Upcoming talk: Financial Communication and the sovereign crisis at Goodenough College, London
March 4, 2011
Of late, I’ve grown very interested in the problem of financial communication. Unlike other recent financial bubbles, the European sovereign crisis has cast the spotlight on government responses to the capital markets — and in the government messages that elicited such response. But understanding the crisis thus calls for a combined of political and financial lens — a challenge that the novel discipline of the sociology of finance is particularly well suited to do.
So what is the role of financial communication in this crisis? This coming Thursday March 10th I’ll be giving a presentation on the topic in London. Focussing on Spain (my own country), it is interesting to consider how the country managed to stave off a crisis of investor confidence and the corresponding bailout. The opportunity to study this ethnographically came up two months ago, when I realized that the “the action” was really taking place among London-based investors. Building on my previous work on financial valuation and on interviews with key decision-makers in London, I have examined a critical change in the communication strategy pursued by the Spanish government during 2010-11, including the decision to come to London for road-shows, media meetings and especially direct meetings with London-based Spanish bankers and fund managers. My talk outlines the principles for an effective financial communication in business as well as politics.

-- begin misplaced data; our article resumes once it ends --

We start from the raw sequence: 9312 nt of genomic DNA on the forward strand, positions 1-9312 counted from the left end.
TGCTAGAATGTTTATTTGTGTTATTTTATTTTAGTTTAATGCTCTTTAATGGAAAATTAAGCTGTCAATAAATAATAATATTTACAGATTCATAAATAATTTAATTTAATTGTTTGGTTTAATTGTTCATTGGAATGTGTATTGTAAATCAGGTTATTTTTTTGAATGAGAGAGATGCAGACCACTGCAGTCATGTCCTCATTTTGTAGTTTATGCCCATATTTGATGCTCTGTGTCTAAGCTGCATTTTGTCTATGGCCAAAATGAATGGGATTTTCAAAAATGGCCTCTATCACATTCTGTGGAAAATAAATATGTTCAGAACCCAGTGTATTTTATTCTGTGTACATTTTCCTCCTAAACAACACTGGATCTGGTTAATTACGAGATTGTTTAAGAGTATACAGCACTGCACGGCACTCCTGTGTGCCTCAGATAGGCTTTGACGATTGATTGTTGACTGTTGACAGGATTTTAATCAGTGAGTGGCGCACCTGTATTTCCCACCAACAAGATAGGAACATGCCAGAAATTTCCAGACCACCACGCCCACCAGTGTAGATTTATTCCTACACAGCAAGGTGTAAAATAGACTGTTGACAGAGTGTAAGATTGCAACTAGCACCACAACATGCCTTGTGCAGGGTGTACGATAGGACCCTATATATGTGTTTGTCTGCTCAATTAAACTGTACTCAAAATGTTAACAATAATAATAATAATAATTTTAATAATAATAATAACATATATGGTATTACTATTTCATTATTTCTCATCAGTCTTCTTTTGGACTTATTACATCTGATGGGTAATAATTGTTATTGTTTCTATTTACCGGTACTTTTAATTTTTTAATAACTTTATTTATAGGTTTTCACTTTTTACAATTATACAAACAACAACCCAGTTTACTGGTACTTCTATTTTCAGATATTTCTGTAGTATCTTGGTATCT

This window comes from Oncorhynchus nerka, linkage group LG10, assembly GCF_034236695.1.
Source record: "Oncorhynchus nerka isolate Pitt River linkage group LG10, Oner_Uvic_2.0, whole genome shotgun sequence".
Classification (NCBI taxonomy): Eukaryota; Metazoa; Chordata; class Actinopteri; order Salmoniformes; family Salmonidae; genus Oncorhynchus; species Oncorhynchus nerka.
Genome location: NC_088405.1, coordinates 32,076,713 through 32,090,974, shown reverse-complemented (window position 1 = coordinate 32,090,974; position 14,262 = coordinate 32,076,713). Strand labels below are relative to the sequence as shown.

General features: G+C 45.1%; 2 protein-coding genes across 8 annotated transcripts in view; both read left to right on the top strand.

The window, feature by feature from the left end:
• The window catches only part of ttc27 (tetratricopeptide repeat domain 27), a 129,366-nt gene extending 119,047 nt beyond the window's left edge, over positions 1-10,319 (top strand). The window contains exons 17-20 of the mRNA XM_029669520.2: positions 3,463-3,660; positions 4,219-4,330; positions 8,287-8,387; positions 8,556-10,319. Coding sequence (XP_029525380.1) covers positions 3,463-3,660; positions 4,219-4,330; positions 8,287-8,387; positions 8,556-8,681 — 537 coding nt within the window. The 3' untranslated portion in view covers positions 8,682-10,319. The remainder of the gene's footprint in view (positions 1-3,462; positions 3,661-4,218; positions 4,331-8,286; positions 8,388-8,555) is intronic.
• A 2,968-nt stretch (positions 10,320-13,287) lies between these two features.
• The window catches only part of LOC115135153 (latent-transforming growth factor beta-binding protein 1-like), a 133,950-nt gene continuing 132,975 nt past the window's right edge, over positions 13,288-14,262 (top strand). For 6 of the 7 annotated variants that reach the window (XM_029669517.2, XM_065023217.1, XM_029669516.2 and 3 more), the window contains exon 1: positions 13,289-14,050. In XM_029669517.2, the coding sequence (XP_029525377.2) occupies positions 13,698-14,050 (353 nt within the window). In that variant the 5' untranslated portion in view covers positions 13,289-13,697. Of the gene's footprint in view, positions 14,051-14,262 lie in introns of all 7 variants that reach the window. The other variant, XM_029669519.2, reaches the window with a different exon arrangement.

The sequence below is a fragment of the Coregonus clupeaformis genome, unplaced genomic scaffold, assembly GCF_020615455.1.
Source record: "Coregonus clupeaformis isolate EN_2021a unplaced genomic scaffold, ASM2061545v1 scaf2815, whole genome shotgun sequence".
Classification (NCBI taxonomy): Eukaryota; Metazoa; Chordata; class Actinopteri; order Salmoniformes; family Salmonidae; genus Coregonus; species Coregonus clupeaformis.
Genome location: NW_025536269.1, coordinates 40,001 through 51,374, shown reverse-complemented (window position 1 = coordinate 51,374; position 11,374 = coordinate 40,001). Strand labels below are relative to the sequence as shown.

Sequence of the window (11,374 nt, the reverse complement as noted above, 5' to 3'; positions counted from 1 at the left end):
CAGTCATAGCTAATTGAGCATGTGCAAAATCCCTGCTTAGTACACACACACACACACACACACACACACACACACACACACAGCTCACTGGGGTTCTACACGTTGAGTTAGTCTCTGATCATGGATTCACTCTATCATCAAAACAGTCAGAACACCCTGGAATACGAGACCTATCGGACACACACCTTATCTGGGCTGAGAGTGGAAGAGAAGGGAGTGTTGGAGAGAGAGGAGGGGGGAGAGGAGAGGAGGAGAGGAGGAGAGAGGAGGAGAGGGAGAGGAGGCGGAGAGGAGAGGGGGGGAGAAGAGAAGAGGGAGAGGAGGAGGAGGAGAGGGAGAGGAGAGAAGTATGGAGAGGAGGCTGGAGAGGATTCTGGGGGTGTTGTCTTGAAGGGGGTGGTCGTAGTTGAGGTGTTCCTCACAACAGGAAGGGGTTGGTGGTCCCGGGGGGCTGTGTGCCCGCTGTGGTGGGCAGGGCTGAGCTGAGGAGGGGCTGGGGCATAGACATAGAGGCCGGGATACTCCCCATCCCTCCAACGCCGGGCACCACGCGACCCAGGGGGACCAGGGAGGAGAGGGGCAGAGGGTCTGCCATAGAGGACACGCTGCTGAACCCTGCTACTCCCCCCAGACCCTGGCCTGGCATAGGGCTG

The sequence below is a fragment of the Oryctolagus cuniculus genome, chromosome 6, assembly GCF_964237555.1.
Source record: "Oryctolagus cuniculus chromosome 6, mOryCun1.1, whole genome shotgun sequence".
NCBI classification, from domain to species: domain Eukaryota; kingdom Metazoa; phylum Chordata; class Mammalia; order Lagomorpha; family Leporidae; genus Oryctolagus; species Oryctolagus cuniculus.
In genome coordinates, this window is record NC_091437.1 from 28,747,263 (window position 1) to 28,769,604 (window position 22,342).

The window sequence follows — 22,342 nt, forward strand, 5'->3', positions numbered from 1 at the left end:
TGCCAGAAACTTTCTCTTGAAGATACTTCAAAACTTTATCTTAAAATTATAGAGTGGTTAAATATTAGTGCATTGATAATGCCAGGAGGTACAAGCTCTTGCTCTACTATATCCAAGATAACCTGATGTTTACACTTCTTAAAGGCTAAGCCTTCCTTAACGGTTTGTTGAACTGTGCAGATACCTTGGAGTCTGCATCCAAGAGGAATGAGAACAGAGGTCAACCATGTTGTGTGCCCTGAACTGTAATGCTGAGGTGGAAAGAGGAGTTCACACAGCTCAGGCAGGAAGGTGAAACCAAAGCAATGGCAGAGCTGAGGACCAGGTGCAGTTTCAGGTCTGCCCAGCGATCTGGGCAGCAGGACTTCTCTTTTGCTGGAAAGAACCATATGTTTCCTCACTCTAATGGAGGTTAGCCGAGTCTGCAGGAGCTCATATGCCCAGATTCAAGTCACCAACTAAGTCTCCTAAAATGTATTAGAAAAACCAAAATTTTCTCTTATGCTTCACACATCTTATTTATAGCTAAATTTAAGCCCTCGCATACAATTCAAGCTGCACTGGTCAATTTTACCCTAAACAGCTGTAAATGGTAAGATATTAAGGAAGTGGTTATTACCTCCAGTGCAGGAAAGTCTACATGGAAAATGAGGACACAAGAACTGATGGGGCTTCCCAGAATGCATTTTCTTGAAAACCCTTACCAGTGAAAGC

The presentation is open to anyone, and it will take place at 8.00 pm at the Churchill Room Mecklenburgh Square, Goodenough College, London WC1N 2AB, and is co-organized by the Spanish Society of the London School of Economics.